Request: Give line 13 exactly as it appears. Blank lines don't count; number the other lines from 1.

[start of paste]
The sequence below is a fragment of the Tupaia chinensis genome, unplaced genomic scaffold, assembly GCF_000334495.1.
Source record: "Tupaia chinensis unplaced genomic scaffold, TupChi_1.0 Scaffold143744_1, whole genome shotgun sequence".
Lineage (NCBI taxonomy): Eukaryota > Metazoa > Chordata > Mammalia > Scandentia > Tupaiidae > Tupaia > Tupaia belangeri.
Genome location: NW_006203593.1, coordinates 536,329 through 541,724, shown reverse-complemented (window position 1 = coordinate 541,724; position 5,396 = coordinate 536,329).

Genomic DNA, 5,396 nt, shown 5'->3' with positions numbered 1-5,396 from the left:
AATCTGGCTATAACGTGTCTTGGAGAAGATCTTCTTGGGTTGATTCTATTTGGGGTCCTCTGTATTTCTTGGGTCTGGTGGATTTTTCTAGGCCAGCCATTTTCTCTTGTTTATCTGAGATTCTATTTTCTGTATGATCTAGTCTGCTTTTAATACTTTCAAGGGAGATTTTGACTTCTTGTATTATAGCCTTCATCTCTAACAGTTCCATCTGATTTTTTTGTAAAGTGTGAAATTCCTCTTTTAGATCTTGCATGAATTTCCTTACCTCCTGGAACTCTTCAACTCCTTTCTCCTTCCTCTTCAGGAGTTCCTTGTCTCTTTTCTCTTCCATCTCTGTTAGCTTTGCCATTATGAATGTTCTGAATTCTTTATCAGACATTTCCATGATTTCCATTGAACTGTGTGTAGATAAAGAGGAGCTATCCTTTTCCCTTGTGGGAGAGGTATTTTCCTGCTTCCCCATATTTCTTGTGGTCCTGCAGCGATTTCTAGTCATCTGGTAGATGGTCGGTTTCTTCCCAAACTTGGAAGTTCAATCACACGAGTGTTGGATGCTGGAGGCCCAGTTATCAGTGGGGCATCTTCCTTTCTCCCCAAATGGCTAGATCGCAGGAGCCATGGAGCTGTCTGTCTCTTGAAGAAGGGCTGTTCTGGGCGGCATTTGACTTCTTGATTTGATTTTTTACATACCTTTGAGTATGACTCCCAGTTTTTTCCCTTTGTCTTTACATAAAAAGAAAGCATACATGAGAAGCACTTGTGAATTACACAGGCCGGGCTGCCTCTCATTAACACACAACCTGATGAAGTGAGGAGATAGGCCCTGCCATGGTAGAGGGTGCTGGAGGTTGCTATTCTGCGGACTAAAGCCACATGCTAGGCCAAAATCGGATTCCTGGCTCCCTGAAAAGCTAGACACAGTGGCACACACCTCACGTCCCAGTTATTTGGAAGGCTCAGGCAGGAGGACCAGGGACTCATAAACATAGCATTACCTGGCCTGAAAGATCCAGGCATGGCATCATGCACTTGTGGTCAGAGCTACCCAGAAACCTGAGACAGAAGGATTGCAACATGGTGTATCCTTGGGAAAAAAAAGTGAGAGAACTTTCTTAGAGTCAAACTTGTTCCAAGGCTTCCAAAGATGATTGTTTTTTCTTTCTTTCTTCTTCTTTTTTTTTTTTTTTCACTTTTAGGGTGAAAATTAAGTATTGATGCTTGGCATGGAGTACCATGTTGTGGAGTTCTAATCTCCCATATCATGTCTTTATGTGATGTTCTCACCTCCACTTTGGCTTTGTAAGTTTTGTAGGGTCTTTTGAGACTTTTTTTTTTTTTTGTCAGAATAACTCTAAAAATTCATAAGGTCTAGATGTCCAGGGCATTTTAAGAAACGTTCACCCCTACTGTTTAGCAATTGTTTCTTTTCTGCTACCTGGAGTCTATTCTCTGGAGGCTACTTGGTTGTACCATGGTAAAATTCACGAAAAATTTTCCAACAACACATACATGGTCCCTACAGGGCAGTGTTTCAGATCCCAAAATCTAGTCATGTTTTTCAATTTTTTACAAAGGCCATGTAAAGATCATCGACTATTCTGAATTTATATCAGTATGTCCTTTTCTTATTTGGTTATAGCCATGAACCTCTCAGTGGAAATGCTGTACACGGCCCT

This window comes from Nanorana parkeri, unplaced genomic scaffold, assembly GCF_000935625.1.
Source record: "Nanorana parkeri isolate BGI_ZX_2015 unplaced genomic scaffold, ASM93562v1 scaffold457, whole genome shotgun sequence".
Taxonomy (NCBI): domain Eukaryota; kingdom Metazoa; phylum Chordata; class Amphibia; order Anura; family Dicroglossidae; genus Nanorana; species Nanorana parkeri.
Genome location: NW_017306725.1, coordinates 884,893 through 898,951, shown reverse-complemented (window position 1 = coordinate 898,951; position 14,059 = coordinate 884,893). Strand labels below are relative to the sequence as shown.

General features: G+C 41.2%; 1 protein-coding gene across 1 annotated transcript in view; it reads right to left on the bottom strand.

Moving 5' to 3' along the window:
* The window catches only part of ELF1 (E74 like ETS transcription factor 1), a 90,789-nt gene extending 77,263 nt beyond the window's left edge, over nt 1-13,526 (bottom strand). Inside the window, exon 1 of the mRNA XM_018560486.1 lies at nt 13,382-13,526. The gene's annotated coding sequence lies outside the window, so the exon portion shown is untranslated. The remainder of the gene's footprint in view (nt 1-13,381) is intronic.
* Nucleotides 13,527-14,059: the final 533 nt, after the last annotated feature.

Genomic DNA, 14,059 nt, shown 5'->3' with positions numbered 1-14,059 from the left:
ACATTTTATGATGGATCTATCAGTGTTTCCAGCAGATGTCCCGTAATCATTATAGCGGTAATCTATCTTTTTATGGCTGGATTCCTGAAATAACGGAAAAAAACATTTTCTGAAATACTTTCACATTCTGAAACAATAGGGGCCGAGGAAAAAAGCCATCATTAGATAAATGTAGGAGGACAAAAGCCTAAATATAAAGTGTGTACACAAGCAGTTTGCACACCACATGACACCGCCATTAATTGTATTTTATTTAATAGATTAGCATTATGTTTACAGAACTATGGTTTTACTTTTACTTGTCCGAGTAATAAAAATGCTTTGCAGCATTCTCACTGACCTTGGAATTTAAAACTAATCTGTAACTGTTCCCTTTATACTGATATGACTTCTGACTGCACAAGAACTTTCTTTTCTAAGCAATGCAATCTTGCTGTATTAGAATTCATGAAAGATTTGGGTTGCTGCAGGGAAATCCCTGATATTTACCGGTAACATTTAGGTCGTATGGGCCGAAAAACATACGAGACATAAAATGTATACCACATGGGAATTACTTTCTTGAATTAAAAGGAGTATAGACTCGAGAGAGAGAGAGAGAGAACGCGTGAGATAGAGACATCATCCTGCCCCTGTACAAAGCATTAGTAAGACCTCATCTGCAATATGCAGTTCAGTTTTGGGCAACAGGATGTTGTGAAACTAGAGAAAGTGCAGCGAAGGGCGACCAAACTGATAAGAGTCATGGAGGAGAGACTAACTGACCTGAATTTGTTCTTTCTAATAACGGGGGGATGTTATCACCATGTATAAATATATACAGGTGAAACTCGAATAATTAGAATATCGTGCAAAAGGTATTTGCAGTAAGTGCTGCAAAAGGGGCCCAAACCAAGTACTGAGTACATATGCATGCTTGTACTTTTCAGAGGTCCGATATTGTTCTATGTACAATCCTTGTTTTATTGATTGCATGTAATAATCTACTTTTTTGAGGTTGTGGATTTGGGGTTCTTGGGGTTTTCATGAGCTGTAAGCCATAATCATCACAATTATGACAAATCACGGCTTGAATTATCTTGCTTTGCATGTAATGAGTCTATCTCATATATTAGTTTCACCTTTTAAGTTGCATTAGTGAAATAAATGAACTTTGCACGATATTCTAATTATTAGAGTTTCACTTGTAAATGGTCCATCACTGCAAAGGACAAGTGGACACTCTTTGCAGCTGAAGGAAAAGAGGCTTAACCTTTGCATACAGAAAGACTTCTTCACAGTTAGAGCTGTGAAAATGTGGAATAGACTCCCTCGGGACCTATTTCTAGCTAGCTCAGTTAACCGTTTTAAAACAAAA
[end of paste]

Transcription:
* The window catches only part of ELF1 (E74 like ETS transcription factor 1), a 90,789-nt gene extending 77,263 nt beyond the window's left edge, over nt 1-13,526 (bottom strand). Inside the window, exon 1 of the mRNA XM_018560486.1 lies at nt 13,382-13,526. The gene's annotated coding sequence lies outside the window, so the exon portion shown is untranslated. The remainder of the gene's footprint in view (nt 1-13,381) is intronic.